[0375] At this time, the number of identifiable UL BSR messages can be determined according to the length (M) of a CZ sequence and the length (8) of an orthogonal cover sequence. In other words, the total number of identifiable UL BSRs is 8M.

[0376] Also, the length of a CZ sequence can be determined by N so that an N symbol BSR message can generate 12 symbols for each subframe.

[0377] At this time, the N symbols represent complex valued symbols generated through BPSK or QPSK modulation.

[0378] For example, in case N is 3, the length of a CZ sequence becomes 4, and the total number of UL BSRs identified by the CZ sequence can be 32 (4*8).

[0379] In case N is 6, the length of a CZ sequence becomes 2, and the total number of identifiable UL BSR messages becomes 16.

[0380] In case N is 12, a CZ sequence is not applied, and a total of 8 UL BSR messages can be identified through an orthogonal cover sequence of length 8.

[0381] FIGS. 29 to 30 illustrate examples of a PUCCH structure for identifying multiple UL BSR messages without using an orthogonal cover sequence.

[0382] In other words, FIGS. 29 to 30 illustrate examples of a PUCCH format (or structure) for distinguishing a total of M UL BSR messages by multi-spreading of an N symbol BSR message into the frequency domain through a CZ sequence of length M within one subframe.

[0383] FIG. 29 illustrates another example of an uplink physical control channel format according to the present invention.

[0384] FIG. 29 shows a PUCCH format meant for transmitting an N symbol BSR message repeatedly from each of two slots.

[0385] With reference to FIG. 29, an N symbol BSR message generates 48 symbols for each slot through a CZ sequence of length M, and the 48 symbols are mapped to (or carried by) 4 symbols except for 3 RS symbols through 4 IFFT modules for each slot so that the 48 symbols can be mapped to 48 REs.

[0386] At this time, a symbol within a slot or a subframe can be expressed by an SC-FDMA symbol.

[0387] As shown in FIG. 29, a signal output from each IFFT module is mapped to the corresponding symbol within a slot.

[0388] Also, the figure shows that 12 symbols are input to each IFFT module.

[0389] In this case, the number of identifiable UL BSR messages can be determined according to the length (M) of a CZ sequence. Therefore, a total number of identifiable UL BSR messages becomes M.

[0390] Also, the length of a CZ sequence can be determined by N so that an N symbol BSR message can generate 48 symbols within one slot.

[0391] At this time, the N symbols represent complex valued symbols generated through BPSK or QPSK modulation.

[0392] For example, in case N is 3, the length of a CZ sequence is 16, and a total number of UL BSR messages that can be identified through the CZ sequence becomes 16.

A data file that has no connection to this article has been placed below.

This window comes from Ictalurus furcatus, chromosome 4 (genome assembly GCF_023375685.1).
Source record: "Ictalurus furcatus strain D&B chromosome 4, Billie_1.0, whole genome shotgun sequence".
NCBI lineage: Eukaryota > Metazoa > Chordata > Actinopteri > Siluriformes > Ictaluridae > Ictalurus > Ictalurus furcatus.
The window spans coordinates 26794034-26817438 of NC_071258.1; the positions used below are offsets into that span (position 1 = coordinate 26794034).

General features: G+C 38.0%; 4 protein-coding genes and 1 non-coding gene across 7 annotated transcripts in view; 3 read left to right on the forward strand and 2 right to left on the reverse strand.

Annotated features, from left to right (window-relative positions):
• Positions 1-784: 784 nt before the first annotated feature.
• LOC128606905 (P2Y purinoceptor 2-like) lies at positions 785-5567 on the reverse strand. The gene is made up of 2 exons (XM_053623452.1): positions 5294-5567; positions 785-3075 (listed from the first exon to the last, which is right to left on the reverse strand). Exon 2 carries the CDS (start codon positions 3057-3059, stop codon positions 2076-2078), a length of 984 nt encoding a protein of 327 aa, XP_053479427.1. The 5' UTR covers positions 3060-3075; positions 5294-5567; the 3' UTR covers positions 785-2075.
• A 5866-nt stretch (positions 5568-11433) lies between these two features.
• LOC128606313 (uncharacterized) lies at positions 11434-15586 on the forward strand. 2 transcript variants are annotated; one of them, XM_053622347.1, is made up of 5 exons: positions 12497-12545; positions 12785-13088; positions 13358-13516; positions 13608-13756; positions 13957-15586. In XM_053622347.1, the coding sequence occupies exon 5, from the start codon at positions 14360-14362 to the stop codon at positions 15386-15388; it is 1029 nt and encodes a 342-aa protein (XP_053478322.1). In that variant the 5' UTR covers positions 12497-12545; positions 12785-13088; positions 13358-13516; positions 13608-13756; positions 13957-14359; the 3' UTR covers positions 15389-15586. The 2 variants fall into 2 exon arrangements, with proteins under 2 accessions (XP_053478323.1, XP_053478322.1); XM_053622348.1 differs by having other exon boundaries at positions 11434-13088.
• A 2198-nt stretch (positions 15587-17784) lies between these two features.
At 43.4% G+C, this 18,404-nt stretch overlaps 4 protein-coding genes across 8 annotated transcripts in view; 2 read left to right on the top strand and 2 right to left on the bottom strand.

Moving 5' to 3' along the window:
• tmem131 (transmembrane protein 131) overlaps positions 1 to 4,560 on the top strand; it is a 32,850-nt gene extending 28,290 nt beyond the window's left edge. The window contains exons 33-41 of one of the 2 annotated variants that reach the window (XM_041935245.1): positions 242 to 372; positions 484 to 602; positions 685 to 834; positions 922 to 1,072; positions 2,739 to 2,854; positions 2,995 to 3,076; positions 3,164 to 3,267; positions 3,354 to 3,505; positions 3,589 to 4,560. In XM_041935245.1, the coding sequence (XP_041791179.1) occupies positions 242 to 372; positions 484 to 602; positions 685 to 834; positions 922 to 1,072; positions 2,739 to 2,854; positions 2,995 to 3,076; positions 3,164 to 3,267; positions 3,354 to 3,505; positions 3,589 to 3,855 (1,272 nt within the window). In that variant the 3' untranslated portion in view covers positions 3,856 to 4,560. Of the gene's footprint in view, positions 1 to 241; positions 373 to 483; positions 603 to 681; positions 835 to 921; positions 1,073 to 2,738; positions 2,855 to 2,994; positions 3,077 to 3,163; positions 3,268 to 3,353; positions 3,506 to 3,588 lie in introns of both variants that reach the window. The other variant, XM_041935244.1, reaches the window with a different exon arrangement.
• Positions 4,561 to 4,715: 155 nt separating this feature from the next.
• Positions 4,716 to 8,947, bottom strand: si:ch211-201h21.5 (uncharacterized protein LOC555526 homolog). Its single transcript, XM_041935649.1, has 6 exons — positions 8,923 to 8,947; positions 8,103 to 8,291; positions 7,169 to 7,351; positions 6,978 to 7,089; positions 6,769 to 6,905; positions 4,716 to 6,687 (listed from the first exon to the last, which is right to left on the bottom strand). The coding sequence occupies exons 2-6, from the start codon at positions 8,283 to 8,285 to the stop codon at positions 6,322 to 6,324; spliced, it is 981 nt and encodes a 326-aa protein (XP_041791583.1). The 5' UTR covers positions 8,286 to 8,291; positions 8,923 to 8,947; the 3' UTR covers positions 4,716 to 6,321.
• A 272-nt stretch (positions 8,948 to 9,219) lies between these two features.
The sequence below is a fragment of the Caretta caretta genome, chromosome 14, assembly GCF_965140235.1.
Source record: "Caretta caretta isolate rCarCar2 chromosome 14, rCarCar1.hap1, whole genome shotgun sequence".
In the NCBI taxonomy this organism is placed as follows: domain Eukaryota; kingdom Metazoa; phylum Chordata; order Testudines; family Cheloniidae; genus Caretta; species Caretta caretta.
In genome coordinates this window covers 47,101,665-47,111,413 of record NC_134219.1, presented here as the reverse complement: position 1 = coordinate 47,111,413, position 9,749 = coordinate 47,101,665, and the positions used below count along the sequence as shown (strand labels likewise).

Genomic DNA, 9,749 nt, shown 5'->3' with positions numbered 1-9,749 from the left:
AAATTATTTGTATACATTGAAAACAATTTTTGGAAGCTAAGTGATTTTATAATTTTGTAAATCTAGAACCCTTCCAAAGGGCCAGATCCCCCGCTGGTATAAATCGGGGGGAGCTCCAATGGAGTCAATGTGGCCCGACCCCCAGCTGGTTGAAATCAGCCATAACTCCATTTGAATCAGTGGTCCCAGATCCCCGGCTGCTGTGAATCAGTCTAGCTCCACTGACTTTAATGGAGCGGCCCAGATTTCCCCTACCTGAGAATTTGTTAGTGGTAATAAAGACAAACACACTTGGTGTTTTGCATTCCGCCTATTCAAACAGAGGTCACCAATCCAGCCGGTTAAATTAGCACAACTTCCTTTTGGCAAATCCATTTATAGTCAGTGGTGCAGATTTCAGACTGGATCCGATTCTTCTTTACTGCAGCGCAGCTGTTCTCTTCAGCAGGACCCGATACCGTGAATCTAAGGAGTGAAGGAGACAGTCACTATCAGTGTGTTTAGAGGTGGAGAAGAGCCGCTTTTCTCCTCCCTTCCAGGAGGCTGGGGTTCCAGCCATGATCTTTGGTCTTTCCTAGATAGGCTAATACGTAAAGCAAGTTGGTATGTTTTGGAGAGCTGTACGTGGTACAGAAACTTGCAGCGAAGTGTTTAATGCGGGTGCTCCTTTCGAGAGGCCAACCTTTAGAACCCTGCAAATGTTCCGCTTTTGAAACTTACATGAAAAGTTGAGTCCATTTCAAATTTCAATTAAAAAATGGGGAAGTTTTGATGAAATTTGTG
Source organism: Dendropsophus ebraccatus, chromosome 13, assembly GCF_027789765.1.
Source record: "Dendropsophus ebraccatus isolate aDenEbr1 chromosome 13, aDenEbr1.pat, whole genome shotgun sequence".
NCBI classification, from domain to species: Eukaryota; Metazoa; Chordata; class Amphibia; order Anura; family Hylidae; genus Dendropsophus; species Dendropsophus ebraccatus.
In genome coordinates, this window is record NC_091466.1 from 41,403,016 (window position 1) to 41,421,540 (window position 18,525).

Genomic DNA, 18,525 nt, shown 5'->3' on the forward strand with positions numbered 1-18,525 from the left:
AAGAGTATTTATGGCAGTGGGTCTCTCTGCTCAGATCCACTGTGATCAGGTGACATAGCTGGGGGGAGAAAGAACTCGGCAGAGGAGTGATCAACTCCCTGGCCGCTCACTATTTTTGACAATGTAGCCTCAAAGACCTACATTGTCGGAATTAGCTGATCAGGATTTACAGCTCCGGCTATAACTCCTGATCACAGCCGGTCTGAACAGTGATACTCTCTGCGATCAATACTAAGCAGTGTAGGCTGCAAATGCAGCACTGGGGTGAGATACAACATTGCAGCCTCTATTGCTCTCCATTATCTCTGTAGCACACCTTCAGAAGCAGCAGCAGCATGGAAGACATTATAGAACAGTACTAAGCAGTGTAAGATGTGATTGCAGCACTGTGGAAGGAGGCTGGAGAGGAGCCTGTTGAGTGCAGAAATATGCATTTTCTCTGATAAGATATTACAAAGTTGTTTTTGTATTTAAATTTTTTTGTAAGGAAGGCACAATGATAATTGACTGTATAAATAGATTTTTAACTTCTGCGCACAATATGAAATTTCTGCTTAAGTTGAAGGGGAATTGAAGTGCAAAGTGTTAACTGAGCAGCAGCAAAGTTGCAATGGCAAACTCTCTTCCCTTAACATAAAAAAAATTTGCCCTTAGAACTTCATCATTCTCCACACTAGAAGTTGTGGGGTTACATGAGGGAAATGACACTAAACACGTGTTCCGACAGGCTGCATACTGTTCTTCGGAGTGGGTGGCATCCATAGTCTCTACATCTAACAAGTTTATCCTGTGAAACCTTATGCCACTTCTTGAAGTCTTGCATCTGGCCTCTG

[0393] In case N is 6, the length of a CZ sequence is 8, and a total number of identifiable UL BSR messages can be 8.

[0394] In case N is 48, a CZ sequence is not applied; thus only one UL BSR message can be identified.

[0395] FIG. 30 illustrates another example of an uplink physical control channel format according to the present invention.

[0396] FIG. 30 illustrates a PUCCH format meant for transmitting an N symbol BSR message through one subframe only for once.

[0397] With reference to FIG. 30, one half (N/2 symbols) of an N symbol BSR message are input to each slot.

[0398] In other words, an N/2 symbol BSR message generates 24 symbols for each slot through a CZ sequence of length M, and the 24 symbols are mapped to (or carried by) 4 symbols except for 3 RS symbols through 4 IFFT modules so that the 24 symbols can be mapped to 48 REs for each slot.

[0399] As shown in FIG. 30, a signal output from each IFFT module is mapped to the corresponding symbol within a slot.

[0400] Also, the figure shows that 12 symbols are input to each IFFT module.

[0401] In this case, the number of identifiable UL BSR messages can be determined according to the length (M) of a CZ sequence.

[0402] Therefore, a total number of identifiable UL BSR messages becomes M.

[0403] Also, the length of a CZ sequence can be determined by N/2 so that an N/2 symbol BSR message can generate 24 symbols within one slot.

[0404] For example, in case N is 6, the length of a CZ sequence is 8, and a total number of UL BSR messages that can be identified within one subframe through the CZ sequence becomes 4.

[0405] In case N is 12, the length of a CZ sequence is 4, and a total number of identifiable UL BSR messages can be 4.

[0406] In case N is 48, a CZ sequence is not applied; thus only one UL BSR message can be identified.

[0407] Next, a method for defining a new PUCCH format for transmission of an UL BSR message based on redefinition of a PUCCH format 2 will be described in detail with reference to FIGS. 31 to 37.

[0408] FIGS. 31 to 33 illustrate examples of a PUCCH structure for identifying multiple UL BSR messages without using an orthogonal cover sequence.